router

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Related to Network router: Network hub, Network bridge, Network switch

router

1
any of various tools or machines for hollowing out, cutting grooves, etc.

router

2
Computing a device that allows packets of data to be moved efficiently between two points on a network
Collins Discovery Encyclopedia, 1st edition © HarperCollins Publishers 2005

router

[′rau̇d·ər]
(communications)
A device that selects an appropriate pathway for a message and routes the message accordingly.
(design engineering)
A chisel with a curved point for cleaning out features such as grooves and mortises on wood members.
(mechanical engineering)
A machine tool with a rapidly rotating vertical spindle and cutter for making furrows, mortises, and similar grooves.
McGraw-Hill Dictionary of Scientific & Technical Terms, 6E, Copyright © 2003 by The McGraw-Hill Companies, Inc.

router

2. A machine tool having a rapidly revolving vertical spindle and cutter; used for routing, cutting mortises, etc.
3. A chisel having a curved point; used for cleaning out grooves, mortises, etc.
McGraw-Hill Dictionary of Architecture and Construction. Copyright © 2003 by McGraw-Hill Companies, Inc.

router

(networking)
/roo't*/ A device which forwards packets between networks. The forwarding decision is based on network layer information and routing tables, often constructed by routing protocols.

Unix manual page: route(8).

See also bridge, gateway, Exterior Gateway Protocol, Interior Gateway Protocol, flapping router.
This article is provided by FOLDOC - Free Online Dictionary of Computing (foldoc.org)

router

A device that forwards data from one network to another. Based on an internal routing table and the address of the destination network in the incoming packet, the router determines whether to send the packet out or keep it within the network. The traffic traversing a router is formatted in a routable protocol, the global standard being TCP/IP, or simply IP (see TCP/IP and routable protocol).

At Home
In the home or small office, a "wireless router" or "wireless gateway" is used to manage Internet traffic. The wireless router contains a built-in Ethernet switch and Wi-Fi access point (see wireless router), and the wireless gateway also includes a modem (see cable/DSL gateway). Both router and gateway have one or two Ethernet ports to the Internet (see Ethernet adapter).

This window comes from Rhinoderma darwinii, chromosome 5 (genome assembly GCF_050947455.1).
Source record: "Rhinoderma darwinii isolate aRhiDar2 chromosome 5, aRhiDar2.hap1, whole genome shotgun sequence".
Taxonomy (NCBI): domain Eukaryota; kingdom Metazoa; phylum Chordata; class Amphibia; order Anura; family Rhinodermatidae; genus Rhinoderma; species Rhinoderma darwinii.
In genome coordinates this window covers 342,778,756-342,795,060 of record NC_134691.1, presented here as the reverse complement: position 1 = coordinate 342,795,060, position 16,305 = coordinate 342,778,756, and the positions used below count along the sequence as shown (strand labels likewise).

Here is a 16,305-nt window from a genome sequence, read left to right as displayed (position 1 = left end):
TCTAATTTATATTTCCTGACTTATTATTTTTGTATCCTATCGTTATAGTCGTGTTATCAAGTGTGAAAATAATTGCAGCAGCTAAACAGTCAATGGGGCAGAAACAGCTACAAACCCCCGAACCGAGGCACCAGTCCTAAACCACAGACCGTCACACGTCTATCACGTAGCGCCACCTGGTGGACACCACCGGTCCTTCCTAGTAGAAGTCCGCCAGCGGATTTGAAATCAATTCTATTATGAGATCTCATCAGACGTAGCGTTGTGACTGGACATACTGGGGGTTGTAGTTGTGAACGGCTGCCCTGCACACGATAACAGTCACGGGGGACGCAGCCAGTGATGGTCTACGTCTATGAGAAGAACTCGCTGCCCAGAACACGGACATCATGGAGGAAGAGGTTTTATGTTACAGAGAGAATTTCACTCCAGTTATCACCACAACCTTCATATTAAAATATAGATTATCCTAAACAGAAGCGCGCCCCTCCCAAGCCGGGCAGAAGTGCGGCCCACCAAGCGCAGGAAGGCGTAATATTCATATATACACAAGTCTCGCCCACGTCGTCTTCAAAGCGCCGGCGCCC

In a Company
In the enterprise, routers in the local network (LAN) are dedicated to packet forwarding and connect to stand-alone modems and Wi-Fi access points. Although routers have built-in Ethernet ports, they are often connected to Ethernet switches that reach a larger number of computers and printers. See Ethernet switch and access point.

Routers in the Core
Within a large enterprise, routers separate local area networks (LANs) into subnetworks (subnets) to balance traffic within workgroups and to filter traffic for security purposes and policy management. They also forward packets between the company's LANs, private external networks (WANs) and the Internet. Factors such as traffic load, external line costs and congestion may be taken into consideration to determine which port to forward to. See LAN and WAN.

Within the Internet, very large-scale routers do all the packet switching between the national and regional backbones and are typically connected via optical fibers. Measured in millions of packets per second (see PPS), large routers handle enormous amounts of traffic.

A Huge Range of Prices
Routers range from USD $50 to tens of thousands. Home wireless routers from companies such as D-Link, NETGEAR and Grandstream are the least expensive, while enterprise and Internet core routers from companies such as Cisco, Brocade and Huawei are the most costly. See packet switching, Ethernet, SONET, edge router and collapsed backbone.

A Windows PC Can Be a Router
Routers are normally dedicated communications devices; however, a Windows PC can be turned into a router with NAT32 software (www.nat32.com).

Router Terminology
Routers used to be called "gateways," which is why the term "default gateway" means the router in the network (see default gateway). For more details on the routable protocol layer, see OSI model and TCP/IP abc's. See layer 3 switch, route server, router cluster and routing protocol.


Route Forwarding
Routing tables hold the data for making forwarding decisions. Although this is a simple example, routing tables become very complex. Static routing uses fixed tables, but dynamic routing uses routing protocols that let routers exchange data with each other.




Route Forwarding
Routing tables hold the data for making forwarding decisions. Although this is a simple example, routing tables become very complex. Static routing uses fixed tables, but dynamic routing uses routing protocols that let routers exchange data with each other.







Cisco Routers
For years, Cisco has been the leading router vendor, and these high-end, carrier-grade models process many millions of packets per second (pps). (Image courtesy of Cisco Systems, Inc.)




Cisco Routers
For years, Cisco has been the leading router vendor, and these high-end, carrier-grade models process many millions of packets per second (pps). (Image courtesy of Cisco Systems, Inc.)
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The network router inspects the packet and checks for the flag status.
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